Serve a Healthy Helping of Thanks with your Turkey This Year!

Giving Thanks by Dr. Lynn K. Jones Life Coach

“As we express our gratitude, we must never forget that the highest appreciation is not to utter words, but to live by them.” ~ John Fitzgerald Kennedy

When you are helping yourself to the turkey, mashed potatoes and pumpkin pie, don’t forget the thanks this year.  It turns out that the opportunity to be thankful may be the healthiest part of your meal.  In Thanks!  How the New Science of Gratitude Can Make You Happier, psychologist Robert Emmons describes how the benefits of expressing gratitude range from better physical health, especially improved cardiovascular health, to improved mental alertness.  People who express gratitude are more likely to be emotionally supportive of others, too.

Giving Thanks by Dr. Lynn K. Jones Life CoachYou might not like your family sweet potato recipe, but there is nothing not to like about gratitude.

“Gratitude is the “forgotten factor” in happiness research” says Emmons.  Expressing gratitude in your daily life might even have a protective effect on staving off certain forms of psychological disorders.  Emmons’ research suggests that by making a habit of focusing on and appreciating the positive aspects of life you cultivate higher levels of psychological well-being and, it turns out, a lower risk of certain forms of psychopathology.

And when the day is over and the last dish is put away… make a commitment to keep on practicing thankfulness.  Emmons says that giving gratitude is an opportunity to make Thanksgiving a year-long health benefit, not just a focus for one day!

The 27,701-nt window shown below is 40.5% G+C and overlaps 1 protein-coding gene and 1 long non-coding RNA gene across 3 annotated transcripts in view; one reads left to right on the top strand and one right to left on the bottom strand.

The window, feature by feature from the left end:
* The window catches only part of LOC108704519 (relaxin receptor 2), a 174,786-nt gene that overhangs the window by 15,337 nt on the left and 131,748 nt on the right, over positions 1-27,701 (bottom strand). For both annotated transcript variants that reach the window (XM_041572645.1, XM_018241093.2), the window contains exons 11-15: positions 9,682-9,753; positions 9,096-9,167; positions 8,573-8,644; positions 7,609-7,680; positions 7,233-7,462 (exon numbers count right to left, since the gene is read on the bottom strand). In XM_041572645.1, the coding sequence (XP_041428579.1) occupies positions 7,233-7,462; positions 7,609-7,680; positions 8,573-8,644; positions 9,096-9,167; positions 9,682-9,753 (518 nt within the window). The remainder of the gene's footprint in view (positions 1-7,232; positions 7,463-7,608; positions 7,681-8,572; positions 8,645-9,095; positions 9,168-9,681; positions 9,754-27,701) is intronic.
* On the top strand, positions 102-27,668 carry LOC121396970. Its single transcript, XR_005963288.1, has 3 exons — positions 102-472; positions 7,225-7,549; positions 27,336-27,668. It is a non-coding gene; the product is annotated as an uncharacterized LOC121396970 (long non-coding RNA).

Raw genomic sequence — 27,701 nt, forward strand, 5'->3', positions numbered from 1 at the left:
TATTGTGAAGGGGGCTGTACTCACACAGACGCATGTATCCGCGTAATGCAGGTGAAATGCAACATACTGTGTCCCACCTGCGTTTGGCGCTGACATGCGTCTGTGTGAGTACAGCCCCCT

Here are some ways you can begin integrating a thankfulness practice into your life:

  1. Start small.  Pick one thing each day and make a gratitude gift.  It doesn’t have to be something big—thank someone for a kind word, for their assistance on something, for being there in the past for you.  You’ll both feel great.
  2. Keep it simple. Sometimes we don’t send a thank you note because it seems like too big a deal.  Buy some nice cards so that you can easily send out a simple note when you think of it.  And it doesn’t have to go out by snail mail either, tweet or post on face book your thank you and your appreciation will exponentially grow.
  3. Keep a What Went Well Journal. Emmons found that people who keep a gratitude journal experience the positive health benefits from gratitude more than others.   Seligman has developed the What Went Well exercise.  Read about the WWW exercise in another blog post—it is fun and easy to do.
  4. Notice nature.  We take a lot for granted that is beautiful in our natural surroundings.  Noticing beauty in your surroundings is a gratitude generator.  Just take a moment to appreciate that plant that started to bloom or the gentle breeze of morning.
  5. Remember gratitude when times are rough.  Nothing good or beautiful in your life right now?  Don’t give up on practicing gratitude—it’s a super negativity neutralizer.

If you feel that you are not fully achieving what you value in your life to have a meaningful and happy life, please call me for a free complimentary session at 805.448.7681 or schedule a session using my on-line calendar.



P.S.  Thanks in advance to anyone who chooses to add their comments to the discussion or wishes to forward the blog link.  I really DO appreciate it! (Small and simple)

Dr. Lynn K. Jones is a Certified Personal and Executive Coach based in Santa Barbara, California and a sought after coach and consultant for organizations and individuals across the US.   Her doctoral work completed at the Wurzweiler School of Social Work, Yeshiva University concerned organizational culture; she coaches, consults and trains organizations on what they need to do to create organizational cultures that are aligned with their vision and values using a process of Appreciative Inquiry.  She coaches individuals on achieving their reflected best selves.  An MSW@USC faculty member, Dr. Lynn K. Jones, MSW, DSW, CSWM, teaches Human Behavior and Social Environment.